3D printing with Mars dust? It’s not as silly as it sounds
A team of researchers at Washington State University (WSU) have turned a simulated version of Martian rock into a “high-performance material” that can be fed into a 3D printer.
In a blog post, the academics explained the development could allow for essential tools and rocket parts to be manufactured on Mars itself, solving a variety of problems associated with the need to transport heavy payloads to the Red Planet.
“In space, 3D printing is something that has to happen if we want to think of a manned mission because we really cannot carry everything from here,” explained Amit Bandyopadhyay, a professor at WSU. “And if we forgot something, we cannot come back to get it.”
3D printing on Mars
Not only are space missions limited by cargo capacity, but carrying heavy materials into space is also exceptionally costly. As explained in the blog post, it costs in the region of $54,000 for a NASA shuttle to place just one kilo of material into Earth’s orbit, let alone transporting it to Mars.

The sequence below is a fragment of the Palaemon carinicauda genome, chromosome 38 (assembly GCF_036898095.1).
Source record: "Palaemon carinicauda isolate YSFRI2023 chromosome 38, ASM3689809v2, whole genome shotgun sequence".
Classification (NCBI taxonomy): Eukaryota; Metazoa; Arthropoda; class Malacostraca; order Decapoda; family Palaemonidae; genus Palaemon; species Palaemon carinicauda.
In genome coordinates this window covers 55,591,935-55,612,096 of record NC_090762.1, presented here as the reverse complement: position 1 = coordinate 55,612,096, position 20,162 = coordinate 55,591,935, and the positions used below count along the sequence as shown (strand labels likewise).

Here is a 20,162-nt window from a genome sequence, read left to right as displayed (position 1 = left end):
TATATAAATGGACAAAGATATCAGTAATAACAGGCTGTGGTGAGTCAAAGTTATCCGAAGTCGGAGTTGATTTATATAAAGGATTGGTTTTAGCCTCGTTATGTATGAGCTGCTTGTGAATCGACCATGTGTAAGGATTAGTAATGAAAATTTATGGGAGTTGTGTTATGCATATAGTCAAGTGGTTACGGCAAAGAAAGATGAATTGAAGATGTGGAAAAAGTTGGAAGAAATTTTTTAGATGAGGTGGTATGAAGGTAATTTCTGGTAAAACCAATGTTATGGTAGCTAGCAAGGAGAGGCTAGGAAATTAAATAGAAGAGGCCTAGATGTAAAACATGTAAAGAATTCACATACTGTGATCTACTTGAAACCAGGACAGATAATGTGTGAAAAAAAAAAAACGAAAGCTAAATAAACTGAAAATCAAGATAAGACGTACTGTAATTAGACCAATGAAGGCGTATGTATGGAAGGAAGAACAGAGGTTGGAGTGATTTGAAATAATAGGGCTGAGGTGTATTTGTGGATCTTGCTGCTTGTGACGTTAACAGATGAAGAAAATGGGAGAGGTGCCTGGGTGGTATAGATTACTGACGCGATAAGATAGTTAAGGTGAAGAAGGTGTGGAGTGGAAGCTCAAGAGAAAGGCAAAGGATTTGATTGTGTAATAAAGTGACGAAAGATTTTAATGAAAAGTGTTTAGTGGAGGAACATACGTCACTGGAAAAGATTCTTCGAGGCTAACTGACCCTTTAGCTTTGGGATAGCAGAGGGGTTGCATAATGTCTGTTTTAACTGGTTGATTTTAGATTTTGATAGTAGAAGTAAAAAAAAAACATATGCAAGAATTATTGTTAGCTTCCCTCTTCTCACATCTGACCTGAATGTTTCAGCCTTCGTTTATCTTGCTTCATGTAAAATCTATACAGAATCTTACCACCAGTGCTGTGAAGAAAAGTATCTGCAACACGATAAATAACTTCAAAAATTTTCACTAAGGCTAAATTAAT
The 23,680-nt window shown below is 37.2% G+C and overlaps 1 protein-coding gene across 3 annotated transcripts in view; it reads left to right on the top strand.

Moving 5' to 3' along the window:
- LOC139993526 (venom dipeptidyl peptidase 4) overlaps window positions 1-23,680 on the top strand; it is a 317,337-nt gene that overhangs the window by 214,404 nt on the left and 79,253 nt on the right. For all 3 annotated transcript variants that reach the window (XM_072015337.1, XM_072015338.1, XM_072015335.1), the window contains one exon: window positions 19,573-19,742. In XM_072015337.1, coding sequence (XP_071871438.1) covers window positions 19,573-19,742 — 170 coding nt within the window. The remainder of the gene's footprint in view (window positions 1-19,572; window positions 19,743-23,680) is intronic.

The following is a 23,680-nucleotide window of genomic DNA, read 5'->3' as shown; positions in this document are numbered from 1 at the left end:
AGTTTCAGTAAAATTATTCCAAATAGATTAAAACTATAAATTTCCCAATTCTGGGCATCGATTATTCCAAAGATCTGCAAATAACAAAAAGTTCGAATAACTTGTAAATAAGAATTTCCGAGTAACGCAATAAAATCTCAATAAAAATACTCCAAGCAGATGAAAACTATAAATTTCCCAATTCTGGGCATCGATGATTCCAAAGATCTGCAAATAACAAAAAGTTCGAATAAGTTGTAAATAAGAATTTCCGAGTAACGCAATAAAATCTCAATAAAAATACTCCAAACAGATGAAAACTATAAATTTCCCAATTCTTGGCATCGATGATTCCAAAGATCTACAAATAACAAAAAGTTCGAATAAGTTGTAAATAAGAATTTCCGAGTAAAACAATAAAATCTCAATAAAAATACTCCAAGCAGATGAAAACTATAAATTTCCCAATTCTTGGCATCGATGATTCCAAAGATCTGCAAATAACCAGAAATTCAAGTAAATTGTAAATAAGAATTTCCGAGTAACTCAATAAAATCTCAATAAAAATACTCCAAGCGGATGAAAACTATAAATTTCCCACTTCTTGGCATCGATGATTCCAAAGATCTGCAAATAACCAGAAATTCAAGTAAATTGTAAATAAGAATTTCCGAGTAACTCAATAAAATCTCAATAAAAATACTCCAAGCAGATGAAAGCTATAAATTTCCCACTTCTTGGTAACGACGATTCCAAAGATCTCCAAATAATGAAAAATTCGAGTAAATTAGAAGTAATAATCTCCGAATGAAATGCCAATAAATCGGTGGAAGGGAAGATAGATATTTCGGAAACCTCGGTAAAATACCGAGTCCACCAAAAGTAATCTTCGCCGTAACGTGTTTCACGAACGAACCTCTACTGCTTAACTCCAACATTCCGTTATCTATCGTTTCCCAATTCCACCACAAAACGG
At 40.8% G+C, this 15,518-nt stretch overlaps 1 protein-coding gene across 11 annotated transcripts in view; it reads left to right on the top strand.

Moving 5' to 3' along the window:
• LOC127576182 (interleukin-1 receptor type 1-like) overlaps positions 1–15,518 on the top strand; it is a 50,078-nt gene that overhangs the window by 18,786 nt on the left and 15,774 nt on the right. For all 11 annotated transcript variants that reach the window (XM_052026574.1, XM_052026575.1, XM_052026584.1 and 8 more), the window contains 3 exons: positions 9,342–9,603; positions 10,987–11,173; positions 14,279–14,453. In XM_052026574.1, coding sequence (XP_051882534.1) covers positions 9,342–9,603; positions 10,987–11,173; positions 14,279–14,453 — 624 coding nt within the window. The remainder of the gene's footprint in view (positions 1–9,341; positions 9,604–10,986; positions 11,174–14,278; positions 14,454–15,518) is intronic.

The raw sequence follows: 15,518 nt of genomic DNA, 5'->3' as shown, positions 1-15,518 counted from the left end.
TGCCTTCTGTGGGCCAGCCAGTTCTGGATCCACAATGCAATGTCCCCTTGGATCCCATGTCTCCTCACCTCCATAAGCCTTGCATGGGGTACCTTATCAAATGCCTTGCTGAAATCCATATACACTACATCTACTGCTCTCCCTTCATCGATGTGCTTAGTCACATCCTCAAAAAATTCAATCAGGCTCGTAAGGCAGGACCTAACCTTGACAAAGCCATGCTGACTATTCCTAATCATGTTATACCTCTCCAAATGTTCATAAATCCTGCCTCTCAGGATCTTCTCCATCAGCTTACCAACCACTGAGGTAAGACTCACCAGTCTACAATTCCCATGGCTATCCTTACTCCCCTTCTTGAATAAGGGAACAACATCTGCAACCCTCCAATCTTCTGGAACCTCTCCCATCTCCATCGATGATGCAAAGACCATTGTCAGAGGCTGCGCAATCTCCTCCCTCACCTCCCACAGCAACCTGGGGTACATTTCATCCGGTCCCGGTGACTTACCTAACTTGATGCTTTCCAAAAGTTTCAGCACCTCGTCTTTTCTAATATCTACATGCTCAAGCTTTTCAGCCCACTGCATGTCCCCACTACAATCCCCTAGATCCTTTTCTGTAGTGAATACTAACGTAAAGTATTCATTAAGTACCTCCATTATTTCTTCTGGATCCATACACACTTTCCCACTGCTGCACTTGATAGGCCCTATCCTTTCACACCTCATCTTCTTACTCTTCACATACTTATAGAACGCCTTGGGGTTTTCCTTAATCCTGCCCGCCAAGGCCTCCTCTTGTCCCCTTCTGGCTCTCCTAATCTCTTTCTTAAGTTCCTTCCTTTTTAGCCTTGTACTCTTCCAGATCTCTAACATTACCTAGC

“Anything that can be made in space, or on-planet, would save weight and money — not to mention if something breaks, astronauts would need a way to repair it on site,” wrote WSU.
To create a viable material, the researchers combined simulated Martian rock dust with a titanium alloy, selected for its strength and heat-resistant properties, and heated the materials to over 2,000 degrees Celsius using a high-powered laser.
Although a ceramic material made entirely from Mars dust was found to crack upon cooling, the team discovered that a mixture of 5% rock and 95% alloy was both lighter and stronger than titanium alloy alone.
Given the sums involved, even a small reduction in carry weight could translate into hundreds of thousands of dollars saved. Equally, in future, new techniques may be discovered that allow for materials made up of a larger proportion of Mars-native rock to be used in 3D printing processes.
“[Our technique] gives you a better, higher strength and hardness material, so that it can perform significantly better in some applications,” said Bandyopadhyay.
“This establishes that [creating composites suitable for 3D printing] is possible, and maybe we should think in this direction, because it’s not just making plastic parts which are weak but metal-ceramic composite parts which are strong and can be used for any kind of structural parts.”
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